In 1950, Boy Scouts Commissioner Jack Whitaker from Kansas City, Mo., came up with the idea of creating miniature Statues of Liberty to celebrate the Boy Scouts of America’s 40th anniversary. The idea was inspired after Whitaker saw a similar statue made of chicken wire and concrete in Spirit Lake, Iowa.
Whitaker hired the Friedley-Voshardt Co. of Chicago to fabricate the statues out of copper and then made them available to Scout councils across the nation.
“The one difference between the replica and the original in New York harbor is that the replica is a smiling statue — the curvature of the mouth has been modified from that of the original,” The Gazette reported.
The project ran into a snag when the National Sculpture Society registered a protest in April against what they called “bad imitations of the great piece of sculpture which is the symbol of our freedom.” Sixty of the statues had already been placed in 22 states, with more than 100 more on order.
Where to put it
The Waubeek Area Council Boy Scouts — which covered Linn, Jones and Benton counties — ordered one of the statues, with the 2,700 Waubeek scouts paying for the $300 statue by donating 10 cents to 25 cents each. The gift also noted the council’s 25th anniversary.
The statue was about 8.5 feet tall and 16 feet when mounted on a base. It was one of 206 erected in 36 states — 26 of them in Iowa.
The scouts asked the Cedar Rapids City Council on Jan. 19, 1950, to place the 290-pound Lady Liberty replica on the newly landscaped Plaza on May’s Island.
“At present there are no statues or monuments in the city. We are one of the few cities that doesn’t have any. I would recommend this very highly, and I think the Plaza would be a good place for it,” Parks Commissioner Richard C. Jones said.
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But the next day, a Gazette editorial questioned the wisdom of that site, reminding the public that the statue’s location was important.
“We presume the Boy Scouts and their advisors have explored the possibilities of sites for the replica other than the Plaza. If not, we wonder if it wouldn’t be advisable to do so before the final decision is made.”
The editorial also recommended designating who was responsible for maintaining it.
While that debate went on, the Waubeek Council presented a Scout Circus, “Adventure — That’s Scouting,” at Veterans Memorial Coliseum on Feb. 10-11. More than 2,000 Scouts participated, and the replica Statue of Liberty was wheeled into the arena.
On May 7, 1950, the City Plan Commission — charged with recommending a site — decided the statue should be put in the south-central part of Greene Square. The Scouts and Commissioner Jones were willing to change their minds about the Plaza site.
City planners tacked on two conditions: It might be necessary to move the monument in the future; and the Boy Scouts would be responsible for the statue’s care.
Asked why the City Plan Commission chose Greene Square, Commissioner Theodore Paulson said, “We planned it to face the intersection of Fifth Street and Third Avenue SE because centered there are a public library, a free press and a religious building” — referring to the Carnegie Library (now home to the Cedar Rapids Museum of Art), First Presbyterian Church and The Gazette.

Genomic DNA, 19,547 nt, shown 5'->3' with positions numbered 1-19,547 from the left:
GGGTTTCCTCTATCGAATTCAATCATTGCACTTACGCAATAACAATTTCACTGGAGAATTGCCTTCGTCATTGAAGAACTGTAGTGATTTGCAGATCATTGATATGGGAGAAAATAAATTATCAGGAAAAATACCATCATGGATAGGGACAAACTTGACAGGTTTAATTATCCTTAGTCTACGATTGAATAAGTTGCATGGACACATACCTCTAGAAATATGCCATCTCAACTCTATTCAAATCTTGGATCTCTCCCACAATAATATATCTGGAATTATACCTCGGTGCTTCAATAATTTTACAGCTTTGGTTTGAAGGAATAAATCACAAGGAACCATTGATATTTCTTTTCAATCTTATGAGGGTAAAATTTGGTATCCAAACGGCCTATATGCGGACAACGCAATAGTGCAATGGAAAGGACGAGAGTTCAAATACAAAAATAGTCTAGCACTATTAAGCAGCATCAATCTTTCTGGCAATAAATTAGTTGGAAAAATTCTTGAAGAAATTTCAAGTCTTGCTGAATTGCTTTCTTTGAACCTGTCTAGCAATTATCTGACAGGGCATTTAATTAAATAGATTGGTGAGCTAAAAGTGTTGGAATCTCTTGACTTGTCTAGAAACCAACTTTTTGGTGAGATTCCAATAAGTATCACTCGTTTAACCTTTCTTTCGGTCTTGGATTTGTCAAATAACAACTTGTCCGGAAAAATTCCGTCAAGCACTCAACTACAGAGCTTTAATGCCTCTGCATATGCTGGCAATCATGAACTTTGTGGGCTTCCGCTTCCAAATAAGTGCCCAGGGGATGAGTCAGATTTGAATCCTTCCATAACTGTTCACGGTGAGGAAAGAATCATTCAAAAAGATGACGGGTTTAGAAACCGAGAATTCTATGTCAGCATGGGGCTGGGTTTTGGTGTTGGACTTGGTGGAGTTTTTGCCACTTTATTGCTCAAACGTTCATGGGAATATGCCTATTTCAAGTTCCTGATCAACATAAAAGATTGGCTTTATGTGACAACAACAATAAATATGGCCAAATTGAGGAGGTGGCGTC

City’s first statue
The placement of Lady Liberty in the square gave Cedar Rapids its very first public statue.
Its pedestal was built by members of the American Federation of Labor and paid for by members of the Cedar Rapids Building and Construction Trades Council.
The dedication was scheduled for 3:45 p.m. Sunday, Oct. 22, but was delayed when bad weather grounded the plane of Iowa Gov. William Beardsley, the event’s main speaker. Beardsley and his wife hopped a train to Iowa City, and the Highway Patrol brought them to Cedar Rapids, arriving at about 5.
The statue was accepted by Gazette Editor Harry Boyd on behalf of the community.
A plaque on the base reads, “With the faith and courage of their forefathers who made possible the freedom of the United States, the Boy Scouts of America dedicate this replica of the Statue of Liberty as a pledge of everlasting fidelity and loyalty on the 40th anniversary of the Crusade to Strengthen the Arm of Liberty — 1950.”
Restoration and move
Five years later, the deteriorating condition of Lady Liberty was pointed out when the Eagles Lodge asked to put a Ten Commandments monolith on public property. This time, the Parks Commission required the Eagles to set up a $50-a-year fund for maintenance.
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By 1985, a Gazette reporter noticed that Lady Liberty was dented and missing a few prongs on her headpiece, likely the result of vandalism. Local metal workers repaired the statue, using lead filler and bronze auto body paint.
Plans to move Lady Liberty from Greene Square to May’s Island in 2003 were delayed by concern she would be too accessible to vandals. Nonetheless, she moved in June 2003 to the north end of the island, just in time for the Freedom Festival.
When the Cedar River crested at a record level in 2008, causing immense damage to the community, Lady Liberty was not spared. The statue was swept off her pedestal. Retired members of the Sheet Metal Workers union spent more than 300 hours restoring her.
She still stands, torch held high, in a landscaped spot on the island.
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